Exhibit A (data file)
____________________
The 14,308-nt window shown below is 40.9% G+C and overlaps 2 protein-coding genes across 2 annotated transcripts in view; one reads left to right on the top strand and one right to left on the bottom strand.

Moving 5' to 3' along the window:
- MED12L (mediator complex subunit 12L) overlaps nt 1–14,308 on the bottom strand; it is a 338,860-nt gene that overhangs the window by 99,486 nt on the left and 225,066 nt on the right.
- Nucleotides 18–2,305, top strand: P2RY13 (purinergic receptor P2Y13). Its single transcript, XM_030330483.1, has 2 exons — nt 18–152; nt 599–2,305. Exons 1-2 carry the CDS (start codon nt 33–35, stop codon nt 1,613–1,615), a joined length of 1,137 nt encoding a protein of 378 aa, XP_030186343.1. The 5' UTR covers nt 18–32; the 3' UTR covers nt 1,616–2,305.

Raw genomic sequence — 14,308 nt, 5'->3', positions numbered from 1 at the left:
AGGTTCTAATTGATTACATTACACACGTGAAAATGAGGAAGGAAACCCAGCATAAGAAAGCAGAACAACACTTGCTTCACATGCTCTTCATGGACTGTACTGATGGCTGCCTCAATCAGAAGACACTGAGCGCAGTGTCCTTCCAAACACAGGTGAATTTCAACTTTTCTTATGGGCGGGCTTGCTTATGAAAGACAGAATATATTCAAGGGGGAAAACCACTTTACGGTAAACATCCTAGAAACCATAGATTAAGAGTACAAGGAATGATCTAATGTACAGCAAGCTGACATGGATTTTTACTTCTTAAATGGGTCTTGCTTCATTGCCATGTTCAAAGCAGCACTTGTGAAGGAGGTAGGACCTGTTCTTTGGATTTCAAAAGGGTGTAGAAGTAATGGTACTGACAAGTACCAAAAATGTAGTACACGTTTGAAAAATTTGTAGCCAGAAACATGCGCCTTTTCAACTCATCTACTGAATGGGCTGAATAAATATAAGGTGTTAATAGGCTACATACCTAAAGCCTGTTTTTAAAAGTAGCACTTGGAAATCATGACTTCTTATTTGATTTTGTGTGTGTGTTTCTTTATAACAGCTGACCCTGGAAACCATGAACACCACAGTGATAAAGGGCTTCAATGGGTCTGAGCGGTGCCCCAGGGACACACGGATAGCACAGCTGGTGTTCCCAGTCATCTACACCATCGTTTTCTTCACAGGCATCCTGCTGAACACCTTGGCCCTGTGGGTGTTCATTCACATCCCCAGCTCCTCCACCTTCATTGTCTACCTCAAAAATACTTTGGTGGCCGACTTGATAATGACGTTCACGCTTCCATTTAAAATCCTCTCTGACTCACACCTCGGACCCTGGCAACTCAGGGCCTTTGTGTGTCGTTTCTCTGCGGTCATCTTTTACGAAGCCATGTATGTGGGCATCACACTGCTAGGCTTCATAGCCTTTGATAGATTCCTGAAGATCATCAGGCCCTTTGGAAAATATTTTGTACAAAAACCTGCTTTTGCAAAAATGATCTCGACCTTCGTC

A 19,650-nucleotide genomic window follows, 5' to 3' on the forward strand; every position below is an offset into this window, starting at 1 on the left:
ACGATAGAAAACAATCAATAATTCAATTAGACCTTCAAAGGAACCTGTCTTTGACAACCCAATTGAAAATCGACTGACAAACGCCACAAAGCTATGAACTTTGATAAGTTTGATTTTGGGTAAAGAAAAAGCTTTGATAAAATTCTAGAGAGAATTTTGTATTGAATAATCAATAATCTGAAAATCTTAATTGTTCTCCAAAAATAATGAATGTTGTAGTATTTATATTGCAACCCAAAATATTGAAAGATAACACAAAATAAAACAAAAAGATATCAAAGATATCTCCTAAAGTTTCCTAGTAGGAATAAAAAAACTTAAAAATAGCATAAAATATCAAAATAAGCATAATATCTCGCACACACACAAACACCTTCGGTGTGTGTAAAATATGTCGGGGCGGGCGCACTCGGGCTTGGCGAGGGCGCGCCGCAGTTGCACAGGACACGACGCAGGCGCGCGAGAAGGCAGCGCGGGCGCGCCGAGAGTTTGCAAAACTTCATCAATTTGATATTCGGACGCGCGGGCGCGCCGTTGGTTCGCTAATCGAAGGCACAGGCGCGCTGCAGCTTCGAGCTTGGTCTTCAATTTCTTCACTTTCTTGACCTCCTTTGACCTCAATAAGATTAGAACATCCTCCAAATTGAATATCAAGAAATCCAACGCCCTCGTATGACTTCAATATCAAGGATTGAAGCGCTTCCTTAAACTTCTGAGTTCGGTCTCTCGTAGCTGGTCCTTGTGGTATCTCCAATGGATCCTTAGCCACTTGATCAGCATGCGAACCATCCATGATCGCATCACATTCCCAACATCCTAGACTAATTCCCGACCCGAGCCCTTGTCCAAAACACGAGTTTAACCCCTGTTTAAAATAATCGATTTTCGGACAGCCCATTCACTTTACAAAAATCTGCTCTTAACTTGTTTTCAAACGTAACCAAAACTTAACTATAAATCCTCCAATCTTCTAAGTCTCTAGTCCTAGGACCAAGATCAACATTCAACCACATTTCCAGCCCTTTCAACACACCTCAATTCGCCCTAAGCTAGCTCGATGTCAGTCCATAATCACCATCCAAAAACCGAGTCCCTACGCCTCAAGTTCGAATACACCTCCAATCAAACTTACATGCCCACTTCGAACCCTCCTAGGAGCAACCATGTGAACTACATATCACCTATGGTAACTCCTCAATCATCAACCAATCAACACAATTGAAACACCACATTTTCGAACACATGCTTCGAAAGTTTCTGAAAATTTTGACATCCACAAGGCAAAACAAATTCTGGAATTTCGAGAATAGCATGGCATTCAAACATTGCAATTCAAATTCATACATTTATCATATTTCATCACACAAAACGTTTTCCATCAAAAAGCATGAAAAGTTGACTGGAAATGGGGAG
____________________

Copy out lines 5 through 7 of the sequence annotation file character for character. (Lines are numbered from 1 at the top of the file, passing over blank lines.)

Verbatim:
Raw genomic sequence — 14,308 nt, 5'->3', positions numbered from 1 at the left:
AGGTTCTAATTGATTACATTACACACGTGAAAATGAGGAAGGAAACCCAGCATAAGAAAGCAGAACAACACTTGCTTCACATGCTCTTCATGGACTGTACTGATGGCTGCCTCAATCAGAAGACACTGAGCGCAGTGTCCTTCCAAACACAGGTGAATTTCAACTTTTCTTATGGGCGGGCTTGCTTATGAAAGACAGAATATATTCAAGGGGGAAAACCACTTTACGGTAAACATCCTAGAAACCATAGATTAAGAGTACAAGGAATGATCTAATGTACAGCAAGCTGACATGGATTTTTACTTCTTAAATGGGTCTTGCTTCATTGCCATGTTCAAAGCAGCACTTGTGAAGGAGGTAGGACCTGTTCTTTGGATTTCAAAAGGGTGTAGAAGTAATGGTACTGACAAGTACCAAAAATGTAGTACACGTTTGAAAAATTTGTAGCCAGAAACATGCGCCTTTTCAACTCATCTACTGAATGGGCTGAATAAATATAAGGTGTTAATAGGCTACATACCTAAAGCCTGTTTTTAAAAGTAGCACTTGGAAATCATGACTTCTTATTTGATTTTGTGTGTGTGTTTCTTTATAACAGCTGACCCTGGAAACCATGAACACCACAGTGATAAAGGGCTTCAATGGGTCTGAGCGGTGCCCCAGGGACACACGGATAGCACAGCTGGTGTTCCCAGTCATCTACACCATCGTTTTCTTCACAGGCATCCTGCTGAACACCTTGGCCCTGTGGGTGTTCATTCACATCCCCAGCTCCTCCACCTTCATTGTCTACCTCAAAAATACTTTGGTGGCCGACTTGATAATGACGTTCACGCTTCCATTTAAAATCCTCTCTGACTCACACCTCGGACCCTGGCAACTCAGGGCCTTTGTGTGTCGTTTCTCTGCGGTCATCTTTTACGAAGCCATGTATGTGGGCATCACACTGCTAGGCTTCATAGCCTTTGATAGATTCCTGAAGATCATCAGGCCCTTTGGAAAATATTTTGTACAAAAACCTGCTTTTGCAAAAATGATCTCGACCTTCGTC

A 19,650-nucleotide genomic window follows, 5' to 3' on the forward strand; every position below is an offset into this window, starting at 1 on the left: